Pet dogs can predict their owner's epileptic seizures, new research shows
Queen’s University Belfast has said the discovery could save lives.
New research led by Queen’s University Belfast in Northern Ireland shows that dogs can predict epileptic seizures.
Epilepsy is a debilitating and potentially life-threatening neurological condition that affects around 65 million people worldwide, 30% of which are unable to control their seizures by medication.
As there is currently no reliable and simple early warning seizure-onset device available, many people with unstable epilepsy live in fear of injury or sudden death.
However, there have been anecdotal accounts of pet dogs being able to predict their owner’s epileptic seizures, with the animals reported as becoming attentive and demonstrating attention-seeking behaviours.
Until now, no scientific study had investigated the accuracy of these claims.
According to Queen's University Belfast, epileptic seizures are associated with a specific smell, with the study analysing the reaction of dogs to the odour.
It found that the dogs could predict when a seizure was imminent, the university said in a statement.
"The researchers explored how a cohort of pet dogs reacted to the emergence of seizure-associated odours," the statement reads.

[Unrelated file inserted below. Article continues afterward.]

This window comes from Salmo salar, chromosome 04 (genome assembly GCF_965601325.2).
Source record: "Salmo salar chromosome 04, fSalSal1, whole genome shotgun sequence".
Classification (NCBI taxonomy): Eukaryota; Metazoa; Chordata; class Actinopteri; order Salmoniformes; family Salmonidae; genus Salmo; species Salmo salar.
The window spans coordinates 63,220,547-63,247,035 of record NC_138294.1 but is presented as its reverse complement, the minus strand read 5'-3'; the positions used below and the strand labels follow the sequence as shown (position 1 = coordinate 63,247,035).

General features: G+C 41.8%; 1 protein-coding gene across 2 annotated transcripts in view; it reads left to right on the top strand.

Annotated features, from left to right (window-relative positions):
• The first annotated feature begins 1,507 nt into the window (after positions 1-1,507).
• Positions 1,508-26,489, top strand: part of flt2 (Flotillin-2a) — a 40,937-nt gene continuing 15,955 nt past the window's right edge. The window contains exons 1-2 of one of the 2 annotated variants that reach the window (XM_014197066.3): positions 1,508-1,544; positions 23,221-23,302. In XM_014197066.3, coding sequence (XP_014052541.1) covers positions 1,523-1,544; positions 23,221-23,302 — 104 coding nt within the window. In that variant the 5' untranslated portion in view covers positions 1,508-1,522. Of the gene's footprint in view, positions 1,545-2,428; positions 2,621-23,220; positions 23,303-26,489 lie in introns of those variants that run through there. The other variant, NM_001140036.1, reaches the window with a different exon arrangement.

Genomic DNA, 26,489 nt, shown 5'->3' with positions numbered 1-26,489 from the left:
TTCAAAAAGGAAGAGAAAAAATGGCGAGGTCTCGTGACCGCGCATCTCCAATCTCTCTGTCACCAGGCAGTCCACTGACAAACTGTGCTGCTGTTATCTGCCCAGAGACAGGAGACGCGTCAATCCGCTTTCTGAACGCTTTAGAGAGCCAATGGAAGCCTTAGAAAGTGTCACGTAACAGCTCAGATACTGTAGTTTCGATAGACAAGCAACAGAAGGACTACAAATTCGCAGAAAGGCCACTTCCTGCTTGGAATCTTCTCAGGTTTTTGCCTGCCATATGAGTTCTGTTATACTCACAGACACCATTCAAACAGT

"Using two specially designed pieces of apparatus called the Remote Odour Delivery Mechanism (RODM), the researchers separately delivered epileptic seizure-associated odours and nonseizure associated odours and recorded the reactions of the dogs to each.
"Using 19 pet dogs with no experience of epilepsy, the researchers exposed them to odours that were deemed to be characteristic of three seizure phases, by using sweat harvested from people with epilepsy. By altering the alternating odours emerging from sweat samples, captured before seizure, during a seizure and after a seizure, and two nonseizure controls, the researchers recorded the response of the 19 pet dogs.
"They found that all 19 dogs demonstrated more affiliative behavioural changes when confronted by seizure-associated odours, compared with their response to control odours."
The study has been published in the journal MDPI Animals.
Lead researcher Dr Neil Powell said: “Our findings clearly showed that all dogs reacted to the seizure-associated odour whether this was through making eye contact with their owner, touching them, crying or barking. There is a unique volatile smell linked to epileptic seizures, detectable by dogs who can in turn warn their owner a seizure is likely to occur.
“Our research was based on pet dogs with no prior training. If we can train dogs, this has the potential to make a big difference to owners who experience unpredictable seizures and should go a long way in improving not only their safety, but also their quality of life.”
The research was funded by and conducted in partnership with Epilepsy Ireland and Disability Assistance Dogs.
CEO of Epilepsy Ireland Peter Murphy said that a reliable method of seizure prediction and detection is "the holy grail" for many people living with epilepsy and the parents of children with the condition.